Court Broadly Applies CEQA's Remedial Provisions

Golden Gate Land Holdings LLC v. East Bay Regional Park District

(2013) ___ Cal.App.4th ___

A California Appellate Court has ruled that project approvals may remain intact while lead agencies cure certain violations under the California Environmental Quality Act (“CEQA”). The Court’s ruling was preceded by an extensive discussion regarding the courts’ remedial powers under CEQA, which concluded that a CEQA violation will not always require the lead agency to start the planning entitlement process anew.

The decision centered on the East Bay Regional Park District’s (“District”) approved resolution to condemn eight shoreline acres of Golden Gate Land Holdings LLC’s (“Golden Gate”) property to help complete a park project and to construct a segment of the San Francisco Bay Trail (“Bay Trail”). The District concluded that the proposed project was exempt from CEQA under the Class 25 exemption, which exempts real property acquisitions to preserve park space.

Golden Gate sued, alleging that the exemption did not apply because the project included the construction of the Bay Trail, an activity which, according to Golden Gate, was not exempt under the Class 25 exemption or any other exemption under CEQA. The trial court agreed with Golden Gate, holding that for CEQA purposes, the project included three different “project activities” – initiation of the eminent domain proceedings, actual acquisition of the property rights and the proposed Bay Trail construction. Although the first two activities fell under the Class 25 exemption, the last activity, according to the court, was not exempt from CEQA. The court also found that the eminent domain proceedings were a “severable” project activity which would not prejudice CEQA compliance, so long as the District stopped short of actual acquisition. Based on this finding, the court did not order the resolution to be vacated in its entirety, but instead allowed the District to proceed with its eminent domain action before completing CEQA review with respect to the proposed Bay Trail construction.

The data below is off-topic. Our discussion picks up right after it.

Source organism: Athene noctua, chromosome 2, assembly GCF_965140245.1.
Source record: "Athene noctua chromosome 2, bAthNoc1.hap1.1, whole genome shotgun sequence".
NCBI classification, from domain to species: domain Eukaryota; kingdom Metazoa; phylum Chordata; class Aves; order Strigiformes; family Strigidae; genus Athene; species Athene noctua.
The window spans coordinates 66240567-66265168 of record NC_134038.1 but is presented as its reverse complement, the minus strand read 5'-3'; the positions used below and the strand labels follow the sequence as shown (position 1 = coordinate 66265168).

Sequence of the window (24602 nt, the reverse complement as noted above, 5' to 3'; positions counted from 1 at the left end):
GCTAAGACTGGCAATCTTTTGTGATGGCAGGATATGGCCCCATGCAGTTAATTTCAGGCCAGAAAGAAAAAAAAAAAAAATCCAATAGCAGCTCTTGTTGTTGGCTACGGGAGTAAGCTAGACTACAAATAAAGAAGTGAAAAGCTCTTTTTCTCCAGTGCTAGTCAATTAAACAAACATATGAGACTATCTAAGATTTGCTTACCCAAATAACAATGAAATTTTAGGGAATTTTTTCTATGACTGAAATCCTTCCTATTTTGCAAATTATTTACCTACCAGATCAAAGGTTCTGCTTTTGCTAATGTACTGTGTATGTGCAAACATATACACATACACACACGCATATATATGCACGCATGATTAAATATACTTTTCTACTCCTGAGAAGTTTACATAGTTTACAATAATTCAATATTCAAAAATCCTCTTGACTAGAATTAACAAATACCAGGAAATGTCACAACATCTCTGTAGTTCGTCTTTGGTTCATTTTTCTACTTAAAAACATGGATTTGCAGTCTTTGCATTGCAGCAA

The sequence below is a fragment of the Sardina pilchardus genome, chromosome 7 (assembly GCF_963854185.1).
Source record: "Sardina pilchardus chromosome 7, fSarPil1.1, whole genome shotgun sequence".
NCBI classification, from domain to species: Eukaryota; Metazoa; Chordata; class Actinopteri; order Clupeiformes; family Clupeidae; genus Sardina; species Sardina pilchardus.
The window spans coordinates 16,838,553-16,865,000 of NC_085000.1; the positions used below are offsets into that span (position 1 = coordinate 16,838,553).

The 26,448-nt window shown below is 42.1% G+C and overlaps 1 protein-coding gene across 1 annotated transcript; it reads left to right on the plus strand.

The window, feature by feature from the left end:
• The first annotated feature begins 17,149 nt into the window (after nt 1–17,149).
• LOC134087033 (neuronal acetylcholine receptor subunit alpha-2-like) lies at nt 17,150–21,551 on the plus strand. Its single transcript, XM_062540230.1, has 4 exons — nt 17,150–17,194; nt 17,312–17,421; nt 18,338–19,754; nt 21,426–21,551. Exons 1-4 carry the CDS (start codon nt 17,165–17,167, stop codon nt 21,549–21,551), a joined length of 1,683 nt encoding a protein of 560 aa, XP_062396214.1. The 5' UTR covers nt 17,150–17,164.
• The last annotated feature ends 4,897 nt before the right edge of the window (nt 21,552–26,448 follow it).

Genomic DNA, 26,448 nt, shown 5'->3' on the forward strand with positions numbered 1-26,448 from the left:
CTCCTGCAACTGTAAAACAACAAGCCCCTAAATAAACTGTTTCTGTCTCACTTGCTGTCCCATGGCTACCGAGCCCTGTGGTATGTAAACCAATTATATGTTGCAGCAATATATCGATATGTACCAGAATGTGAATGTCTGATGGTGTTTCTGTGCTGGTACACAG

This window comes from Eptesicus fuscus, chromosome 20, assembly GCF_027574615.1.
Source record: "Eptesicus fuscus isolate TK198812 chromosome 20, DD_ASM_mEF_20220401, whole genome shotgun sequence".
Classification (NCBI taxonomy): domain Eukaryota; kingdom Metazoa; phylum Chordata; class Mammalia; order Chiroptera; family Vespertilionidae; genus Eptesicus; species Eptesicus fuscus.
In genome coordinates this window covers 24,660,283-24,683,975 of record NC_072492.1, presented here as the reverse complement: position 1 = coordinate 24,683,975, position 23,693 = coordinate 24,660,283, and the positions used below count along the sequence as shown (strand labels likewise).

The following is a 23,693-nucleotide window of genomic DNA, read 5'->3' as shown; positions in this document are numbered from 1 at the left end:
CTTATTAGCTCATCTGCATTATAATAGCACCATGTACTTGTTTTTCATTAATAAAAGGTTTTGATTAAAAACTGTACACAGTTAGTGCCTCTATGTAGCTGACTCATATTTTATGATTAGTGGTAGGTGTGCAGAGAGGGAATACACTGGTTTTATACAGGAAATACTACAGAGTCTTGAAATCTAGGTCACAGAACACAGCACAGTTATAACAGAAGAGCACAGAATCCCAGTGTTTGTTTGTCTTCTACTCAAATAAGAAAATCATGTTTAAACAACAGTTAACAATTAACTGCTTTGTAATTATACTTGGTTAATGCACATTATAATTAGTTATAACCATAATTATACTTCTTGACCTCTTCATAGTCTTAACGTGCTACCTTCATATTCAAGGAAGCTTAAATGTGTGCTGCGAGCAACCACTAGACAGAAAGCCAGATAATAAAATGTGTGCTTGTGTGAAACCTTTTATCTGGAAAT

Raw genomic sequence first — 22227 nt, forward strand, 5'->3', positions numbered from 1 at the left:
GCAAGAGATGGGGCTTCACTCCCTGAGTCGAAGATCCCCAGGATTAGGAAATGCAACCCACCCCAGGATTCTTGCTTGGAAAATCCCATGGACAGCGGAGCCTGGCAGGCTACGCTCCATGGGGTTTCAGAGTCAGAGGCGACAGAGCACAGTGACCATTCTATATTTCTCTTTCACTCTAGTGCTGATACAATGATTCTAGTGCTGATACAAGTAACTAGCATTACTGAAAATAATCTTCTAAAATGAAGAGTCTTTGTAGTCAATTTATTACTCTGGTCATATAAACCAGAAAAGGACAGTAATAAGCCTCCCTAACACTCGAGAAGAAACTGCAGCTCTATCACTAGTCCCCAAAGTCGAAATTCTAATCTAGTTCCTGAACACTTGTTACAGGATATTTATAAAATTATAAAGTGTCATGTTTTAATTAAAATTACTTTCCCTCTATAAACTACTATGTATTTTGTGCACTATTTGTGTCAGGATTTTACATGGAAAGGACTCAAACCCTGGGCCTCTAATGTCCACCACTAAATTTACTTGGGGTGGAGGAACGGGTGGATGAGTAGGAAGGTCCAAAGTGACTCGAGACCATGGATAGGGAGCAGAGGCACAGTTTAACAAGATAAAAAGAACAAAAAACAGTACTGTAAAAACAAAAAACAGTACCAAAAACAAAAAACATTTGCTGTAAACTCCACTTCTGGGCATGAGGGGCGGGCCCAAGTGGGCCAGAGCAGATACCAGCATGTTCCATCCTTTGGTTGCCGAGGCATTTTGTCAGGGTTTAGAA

Golden Gate appealed, contending that the trial court was required to vacate the resolution in its entirety after concluding that CEQA had been violated. Golden Gate’s contention was premised on CEQA’s express requirement that environmental review occur before project approval so as to inform the lead agency’s decision making process. The Appellate Court rejected Golden Gate’s argument, holding that CEQA’s remedial provisions authorize trial courts to fashion remedies which permit part of the project to proceed while an agency seeks to remedy its CEQA violations. In other words, the issuance of a writ need not always halt all work on a project.

The decision is noteworthy because it reinforces trial courts’ broad authority to fashion equitable remedies under CEQA. Perhaps more significantly, the decision offers the most extensive discussion than any other published case regarding the legislative and judicial history of CEQA’s remedial provisions.

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